That Steve spends so much time in the office makes the omission, or more accurately the butchering of, his personal life a glaring error. Anything that happens outside of Apple just builds our hatred of him. Early on, he beds a co-ed then hops out of bed while telling her he's got to get back to his girlfriend. While Jobs is working at Atari Woz, who doesn't even work for the company, practically does an entire project for him, saving Steve's job (see that?) in the process. For said project, Steve is paid a $5,000 bonus. He tells Woz he only got $700 and gives him $350. Later, when the aforementioned girlfriend informs him she's pregnant, he just more or less says "Ain't mine," and tells her to kick rocks. We see him then refuse to see his daughter even though she sends cute little letters begging to be allowed to come visit him. We also see him arguing with his lawyer in an effort to find any way possible for him not to pay child support. The movie has a chance to make him look like a hero, here. I mean, the whole time we're thinking their tearful reunion scene with him accepting the full responsibility of fatherhood has gotta be coming, right? Wrong. Maybe it happens off screen. All we get is a shot of the girl lying on his couch like ten years after the lawyer scene. That's not to mention that he's suddenly married with another child by then. How any of this came to be is a complete mystery unless you're well-versed in the life and times of Steve Jobs. I am not. Admittedly, a trip to his Wikipedia page might clear some things up, but I shouldn't need to do that. Oh, and just in case you need more proof he was a dick, he ends the film by exacting some petty revenge.

What all of this adds up to is us being more apt to laugh at our hero when things don't go his way rather than showing even the least bit of sympathy. To us, he's just a bad person getting his comeuppance. The overwhelming feeling I got watching Jobs was the same one I got when I first hard they were making the movie. It's too soon. The whole thing feels rushed and half-baked. We're given a caricature of the man instead of a portrait. It's a shame because he's one of the most influential people of his generation, if not the entire twentieth century, and the still young twenty-first century, as well. It doesn't have to be a glowing fluff piece that bestows sainthood on the man, but he deserves more than a one-note portrayal of a rampaging monster who happens to have great ideas. We need the perspective of time. The people who know the stories that can round him out as a character need that perspective, too. In the interim, we were given "How an Asshole Made a Whole Lot of Money."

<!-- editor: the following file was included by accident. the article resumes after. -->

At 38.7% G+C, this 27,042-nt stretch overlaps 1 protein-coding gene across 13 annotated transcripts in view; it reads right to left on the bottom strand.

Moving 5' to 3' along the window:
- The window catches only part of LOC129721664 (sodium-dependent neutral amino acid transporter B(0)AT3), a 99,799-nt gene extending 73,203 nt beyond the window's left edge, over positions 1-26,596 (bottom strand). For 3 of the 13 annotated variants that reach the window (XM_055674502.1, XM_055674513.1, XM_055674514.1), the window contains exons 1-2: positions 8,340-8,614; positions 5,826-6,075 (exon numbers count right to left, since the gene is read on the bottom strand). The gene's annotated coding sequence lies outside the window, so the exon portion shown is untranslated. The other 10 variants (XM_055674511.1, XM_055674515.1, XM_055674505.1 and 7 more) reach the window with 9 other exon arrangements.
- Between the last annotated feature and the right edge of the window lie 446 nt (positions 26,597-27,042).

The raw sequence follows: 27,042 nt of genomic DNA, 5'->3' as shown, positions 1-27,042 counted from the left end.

MY SCORE: 4/10


  1. I haven't seen the film, and your review cites many examples why. I agree, this one just felt too damn rushed. Like they were trying to capitalize on Jobs' passing. The perspective of time can really add a lot to a story like this, that was a great point there. But maybe I'll eat my words a few years from now, pending that Fincher, Sorkin, and Bale get their Jobs biopic made.

    1. It is totally a stab at cashing in on the man's death. That said, I am interested in what Fincher can come up with. He rarely lets me down.